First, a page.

Mt. Gox was one of the earliest and most public downfalls of the Bitcoin era. In early 2014, Mt. Gox stood atop the field of Bitcoin exchanges as the largest, until it declared bankruptcy following the disappearance of almost $500 million Bitcoins and cash from its coffers.

The exchange lost 850,000 Bitcoins with a value of about $450 million in February of 2014, alongside an additional $27 million in cash. Some 200,000 of those Bitcoins were eventually found, leaving 650,000 still missing. In the time since, many analysts, former Mt. Gox investors, and others have speculated as to where the missing currency is. This is particularly important as Bitcoin's price has soared in recent months: the missing Bitcoins could be worth as much as $2 billion at this point.

Investigators "Definitely" Know Where Missing Coins Are

According to reporting by Cyberscoop, the investigator working on behalf of Mt. Gox's creditors, Chainalysis, "definitely" knows the location of the missing coins. This comes via congressional testimony provided by the company's co-founder. This information emerged in a June 8 hearing by the House Financial Services Subcommittee on Terrorism and Illicit finance. The hearing centered on the national security implications involved in cryptocurrencies.

Witnesses in the hearing were drawn from Chainalysis and Elliptic, both firms that have run investigations into cryptocurrency security. When Rep. Warren Davidson, R-Ohio, inquired about the reason the missing Bitcoins couldn't be traced considering that the transactions were tied to the Blockchain. "I was particularly struck by your opening remarks that we can detect the activity," he said. "It seems that if we have this ability... then we should be able to find the missing Mt. Gox coins. Why can't we?"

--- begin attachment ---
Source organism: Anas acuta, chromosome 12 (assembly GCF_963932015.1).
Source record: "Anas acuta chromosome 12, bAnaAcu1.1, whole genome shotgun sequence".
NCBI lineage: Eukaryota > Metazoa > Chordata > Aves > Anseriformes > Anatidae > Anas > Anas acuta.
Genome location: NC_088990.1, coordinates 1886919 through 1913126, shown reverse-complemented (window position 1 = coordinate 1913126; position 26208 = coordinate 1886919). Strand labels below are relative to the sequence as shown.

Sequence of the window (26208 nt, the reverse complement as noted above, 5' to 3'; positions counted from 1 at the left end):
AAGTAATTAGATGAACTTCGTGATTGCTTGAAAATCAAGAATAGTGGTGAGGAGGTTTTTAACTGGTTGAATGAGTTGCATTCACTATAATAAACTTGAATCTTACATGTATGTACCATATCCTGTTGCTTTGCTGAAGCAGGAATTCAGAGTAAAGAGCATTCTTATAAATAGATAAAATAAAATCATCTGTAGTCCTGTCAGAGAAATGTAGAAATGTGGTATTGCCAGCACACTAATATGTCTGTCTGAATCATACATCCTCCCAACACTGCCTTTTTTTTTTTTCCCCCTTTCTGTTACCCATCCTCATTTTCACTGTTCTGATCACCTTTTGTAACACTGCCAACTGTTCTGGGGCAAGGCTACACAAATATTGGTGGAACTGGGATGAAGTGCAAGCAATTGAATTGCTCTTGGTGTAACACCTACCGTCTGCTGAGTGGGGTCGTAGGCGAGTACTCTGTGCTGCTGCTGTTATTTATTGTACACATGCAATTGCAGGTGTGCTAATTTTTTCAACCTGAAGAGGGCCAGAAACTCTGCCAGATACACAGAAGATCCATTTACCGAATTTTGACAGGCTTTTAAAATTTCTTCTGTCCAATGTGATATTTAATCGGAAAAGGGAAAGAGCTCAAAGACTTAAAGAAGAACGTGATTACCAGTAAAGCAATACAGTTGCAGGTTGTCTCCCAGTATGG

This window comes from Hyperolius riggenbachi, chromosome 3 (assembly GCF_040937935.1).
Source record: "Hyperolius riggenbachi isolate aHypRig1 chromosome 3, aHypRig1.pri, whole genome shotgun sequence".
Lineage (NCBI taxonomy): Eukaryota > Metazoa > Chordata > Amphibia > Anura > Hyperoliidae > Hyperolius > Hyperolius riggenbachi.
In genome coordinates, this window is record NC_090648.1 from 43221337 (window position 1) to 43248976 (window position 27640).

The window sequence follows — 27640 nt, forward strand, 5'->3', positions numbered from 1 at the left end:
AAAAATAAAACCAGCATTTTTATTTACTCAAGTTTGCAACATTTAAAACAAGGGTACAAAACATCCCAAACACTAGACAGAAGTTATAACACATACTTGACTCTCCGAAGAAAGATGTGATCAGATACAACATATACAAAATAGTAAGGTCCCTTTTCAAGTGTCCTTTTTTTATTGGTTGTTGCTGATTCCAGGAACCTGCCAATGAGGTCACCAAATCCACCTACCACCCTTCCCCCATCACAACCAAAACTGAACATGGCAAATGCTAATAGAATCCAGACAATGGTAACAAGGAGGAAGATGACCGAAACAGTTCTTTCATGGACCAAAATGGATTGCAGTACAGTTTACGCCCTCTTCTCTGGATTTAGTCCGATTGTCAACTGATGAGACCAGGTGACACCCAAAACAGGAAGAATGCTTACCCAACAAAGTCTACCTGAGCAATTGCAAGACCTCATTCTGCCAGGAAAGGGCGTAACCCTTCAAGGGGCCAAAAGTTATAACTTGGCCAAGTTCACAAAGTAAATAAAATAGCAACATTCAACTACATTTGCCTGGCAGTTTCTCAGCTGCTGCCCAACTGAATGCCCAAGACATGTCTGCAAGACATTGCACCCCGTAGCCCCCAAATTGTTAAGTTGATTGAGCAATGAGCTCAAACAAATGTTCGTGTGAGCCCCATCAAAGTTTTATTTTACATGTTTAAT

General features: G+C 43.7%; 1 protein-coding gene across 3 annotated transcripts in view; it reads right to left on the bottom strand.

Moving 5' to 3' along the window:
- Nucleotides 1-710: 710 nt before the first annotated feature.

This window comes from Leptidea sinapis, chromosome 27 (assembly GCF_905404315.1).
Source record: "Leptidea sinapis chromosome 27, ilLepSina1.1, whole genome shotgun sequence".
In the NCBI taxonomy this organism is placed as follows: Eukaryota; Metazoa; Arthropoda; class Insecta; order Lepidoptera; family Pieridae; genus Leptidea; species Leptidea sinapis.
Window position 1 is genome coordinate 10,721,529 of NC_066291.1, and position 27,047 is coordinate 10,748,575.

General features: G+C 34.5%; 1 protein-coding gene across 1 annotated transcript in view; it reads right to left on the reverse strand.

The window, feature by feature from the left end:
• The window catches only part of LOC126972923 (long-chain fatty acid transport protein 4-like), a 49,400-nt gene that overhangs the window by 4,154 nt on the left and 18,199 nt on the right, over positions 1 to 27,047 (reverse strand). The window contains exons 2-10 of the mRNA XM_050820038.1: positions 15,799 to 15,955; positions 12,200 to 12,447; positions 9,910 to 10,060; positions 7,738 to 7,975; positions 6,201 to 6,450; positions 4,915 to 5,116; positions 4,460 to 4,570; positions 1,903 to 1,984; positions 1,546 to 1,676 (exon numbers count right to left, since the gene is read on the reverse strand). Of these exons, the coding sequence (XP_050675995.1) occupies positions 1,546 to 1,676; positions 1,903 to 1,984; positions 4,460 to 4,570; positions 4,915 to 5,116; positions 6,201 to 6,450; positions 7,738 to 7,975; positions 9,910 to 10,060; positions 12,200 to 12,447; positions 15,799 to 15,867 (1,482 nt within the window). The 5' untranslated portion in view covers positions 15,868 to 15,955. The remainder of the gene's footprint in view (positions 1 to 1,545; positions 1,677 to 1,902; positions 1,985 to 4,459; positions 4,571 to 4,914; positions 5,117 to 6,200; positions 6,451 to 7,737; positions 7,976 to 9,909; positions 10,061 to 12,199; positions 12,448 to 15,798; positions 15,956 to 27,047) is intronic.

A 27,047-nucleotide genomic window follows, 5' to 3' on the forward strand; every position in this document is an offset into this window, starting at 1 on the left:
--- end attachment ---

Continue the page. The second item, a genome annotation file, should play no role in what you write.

According to Jonathan Levin, co-founder of Chainalysis, "we actually did find those... the destination of those coins is definitely known." Davidson did not follow up on the location of the coins and Levin did not share that or other information about where the coins currently are, who has them, or how that will impact the ongoing cases involving Mt. Gox.

Knowing the Location May Not Be Enough

According to Jerry Brito, the executive director of Coin Center, "just because you know where they are may not mean you can get them back." Mark Karpeles,  CEO of Mt. Gox who was briefly jailed in 2015, has stated that "many popular rumors about Mt. Gox about the stolen Bitcoins not actually existing or being stolen by me are absolutely false."

It's possible that the hearing involved a miscommunication. Investigators have long known many of the specific transactions in which the coins were stolen, Kim Nilsson, a security researcher at WizSec, told website CyberScoop earlier this month. That does not necessarily mean that the location of the coins is currently available or that they are recoverable, however.

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